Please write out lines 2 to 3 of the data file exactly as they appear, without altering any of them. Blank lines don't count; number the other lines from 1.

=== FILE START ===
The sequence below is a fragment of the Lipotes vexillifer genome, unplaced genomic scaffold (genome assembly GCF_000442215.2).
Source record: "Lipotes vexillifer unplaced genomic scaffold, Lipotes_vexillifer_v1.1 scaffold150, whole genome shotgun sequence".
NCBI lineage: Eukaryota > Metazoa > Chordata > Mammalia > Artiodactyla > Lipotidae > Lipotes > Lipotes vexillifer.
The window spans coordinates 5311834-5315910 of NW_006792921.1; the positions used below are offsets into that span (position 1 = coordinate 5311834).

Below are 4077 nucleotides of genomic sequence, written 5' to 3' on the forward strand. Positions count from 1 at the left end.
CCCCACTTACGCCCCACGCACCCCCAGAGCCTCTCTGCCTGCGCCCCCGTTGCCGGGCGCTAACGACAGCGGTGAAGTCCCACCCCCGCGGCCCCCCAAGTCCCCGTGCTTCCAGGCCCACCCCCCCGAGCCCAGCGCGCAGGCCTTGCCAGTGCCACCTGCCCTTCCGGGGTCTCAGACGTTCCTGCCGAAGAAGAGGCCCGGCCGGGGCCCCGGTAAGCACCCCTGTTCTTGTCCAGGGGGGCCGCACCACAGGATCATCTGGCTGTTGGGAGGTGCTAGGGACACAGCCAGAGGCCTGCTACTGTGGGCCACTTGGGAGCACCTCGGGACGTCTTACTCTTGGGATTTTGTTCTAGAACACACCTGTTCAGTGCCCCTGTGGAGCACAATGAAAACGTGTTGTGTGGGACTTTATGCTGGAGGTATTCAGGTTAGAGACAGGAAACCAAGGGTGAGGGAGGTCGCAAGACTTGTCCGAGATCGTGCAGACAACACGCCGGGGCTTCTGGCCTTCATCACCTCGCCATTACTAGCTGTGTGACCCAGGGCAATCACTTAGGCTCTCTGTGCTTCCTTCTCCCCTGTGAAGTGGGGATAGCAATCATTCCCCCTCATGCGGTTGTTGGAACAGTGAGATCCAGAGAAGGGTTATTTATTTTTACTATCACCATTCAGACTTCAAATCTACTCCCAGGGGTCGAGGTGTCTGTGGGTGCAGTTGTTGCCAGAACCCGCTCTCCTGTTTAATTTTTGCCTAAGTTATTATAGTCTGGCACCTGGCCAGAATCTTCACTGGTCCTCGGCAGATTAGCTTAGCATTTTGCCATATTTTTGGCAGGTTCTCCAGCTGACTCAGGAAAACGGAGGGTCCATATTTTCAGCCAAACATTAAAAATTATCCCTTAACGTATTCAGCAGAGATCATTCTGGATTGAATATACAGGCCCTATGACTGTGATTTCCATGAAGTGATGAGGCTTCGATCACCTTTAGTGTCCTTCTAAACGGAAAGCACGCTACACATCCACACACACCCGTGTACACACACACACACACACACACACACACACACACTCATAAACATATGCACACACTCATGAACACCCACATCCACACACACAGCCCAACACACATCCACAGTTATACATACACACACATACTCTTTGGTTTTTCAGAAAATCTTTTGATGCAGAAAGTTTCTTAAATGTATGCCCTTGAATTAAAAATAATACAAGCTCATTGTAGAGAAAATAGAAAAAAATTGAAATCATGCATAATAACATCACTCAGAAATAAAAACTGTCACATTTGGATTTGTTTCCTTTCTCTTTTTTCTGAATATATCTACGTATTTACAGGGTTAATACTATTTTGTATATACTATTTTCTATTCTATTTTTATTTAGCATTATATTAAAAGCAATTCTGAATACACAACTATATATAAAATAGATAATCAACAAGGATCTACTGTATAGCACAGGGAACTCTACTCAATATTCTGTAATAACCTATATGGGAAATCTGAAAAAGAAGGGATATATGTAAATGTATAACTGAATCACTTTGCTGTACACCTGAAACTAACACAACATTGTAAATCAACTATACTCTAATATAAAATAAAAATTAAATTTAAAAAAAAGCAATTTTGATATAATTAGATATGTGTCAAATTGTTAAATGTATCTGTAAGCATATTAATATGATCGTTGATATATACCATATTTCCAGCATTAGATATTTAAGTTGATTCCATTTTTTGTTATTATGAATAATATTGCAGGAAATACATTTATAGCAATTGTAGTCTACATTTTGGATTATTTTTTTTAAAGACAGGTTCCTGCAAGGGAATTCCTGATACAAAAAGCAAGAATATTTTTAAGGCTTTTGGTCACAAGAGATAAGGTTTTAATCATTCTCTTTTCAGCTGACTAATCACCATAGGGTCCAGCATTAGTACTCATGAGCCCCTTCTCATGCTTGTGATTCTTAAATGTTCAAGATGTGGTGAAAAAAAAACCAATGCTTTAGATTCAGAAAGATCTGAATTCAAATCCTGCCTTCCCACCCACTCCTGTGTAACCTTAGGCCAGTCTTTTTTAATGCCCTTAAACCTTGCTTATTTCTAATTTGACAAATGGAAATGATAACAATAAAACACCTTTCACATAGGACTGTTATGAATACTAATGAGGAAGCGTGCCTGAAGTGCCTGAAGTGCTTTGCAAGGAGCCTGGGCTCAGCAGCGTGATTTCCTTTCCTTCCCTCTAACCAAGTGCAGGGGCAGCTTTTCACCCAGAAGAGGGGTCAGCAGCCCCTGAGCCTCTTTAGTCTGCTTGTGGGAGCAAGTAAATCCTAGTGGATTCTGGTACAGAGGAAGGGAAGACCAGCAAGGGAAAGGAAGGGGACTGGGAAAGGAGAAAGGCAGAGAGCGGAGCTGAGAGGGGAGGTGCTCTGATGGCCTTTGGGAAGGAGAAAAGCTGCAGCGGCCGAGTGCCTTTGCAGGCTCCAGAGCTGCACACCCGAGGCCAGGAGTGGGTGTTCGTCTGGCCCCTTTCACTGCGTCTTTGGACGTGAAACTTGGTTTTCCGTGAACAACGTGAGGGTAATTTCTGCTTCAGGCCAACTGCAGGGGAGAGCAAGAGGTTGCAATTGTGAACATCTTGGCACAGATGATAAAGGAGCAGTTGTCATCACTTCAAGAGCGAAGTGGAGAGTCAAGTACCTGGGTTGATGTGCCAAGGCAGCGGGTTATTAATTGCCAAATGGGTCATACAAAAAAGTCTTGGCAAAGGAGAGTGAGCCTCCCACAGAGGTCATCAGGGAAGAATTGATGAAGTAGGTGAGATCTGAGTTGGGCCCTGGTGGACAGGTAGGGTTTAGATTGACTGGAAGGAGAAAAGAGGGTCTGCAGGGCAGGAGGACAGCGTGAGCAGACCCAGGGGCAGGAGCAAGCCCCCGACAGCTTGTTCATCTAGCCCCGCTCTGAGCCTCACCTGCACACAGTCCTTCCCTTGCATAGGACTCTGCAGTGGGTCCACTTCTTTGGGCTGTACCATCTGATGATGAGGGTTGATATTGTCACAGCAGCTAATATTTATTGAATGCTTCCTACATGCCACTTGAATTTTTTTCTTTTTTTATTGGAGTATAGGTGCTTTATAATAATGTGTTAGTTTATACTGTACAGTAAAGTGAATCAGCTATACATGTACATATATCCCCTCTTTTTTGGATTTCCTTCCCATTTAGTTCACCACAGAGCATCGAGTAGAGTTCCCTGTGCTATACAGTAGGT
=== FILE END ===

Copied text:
Source record: "Lipotes vexillifer unplaced genomic scaffold, Lipotes_vexillifer_v1.1 scaffold150, whole genome shotgun sequence".
NCBI lineage: Eukaryota > Metazoa > Chordata > Mammalia > Artiodactyla > Lipotidae > Lipotes > Lipotes vexillifer.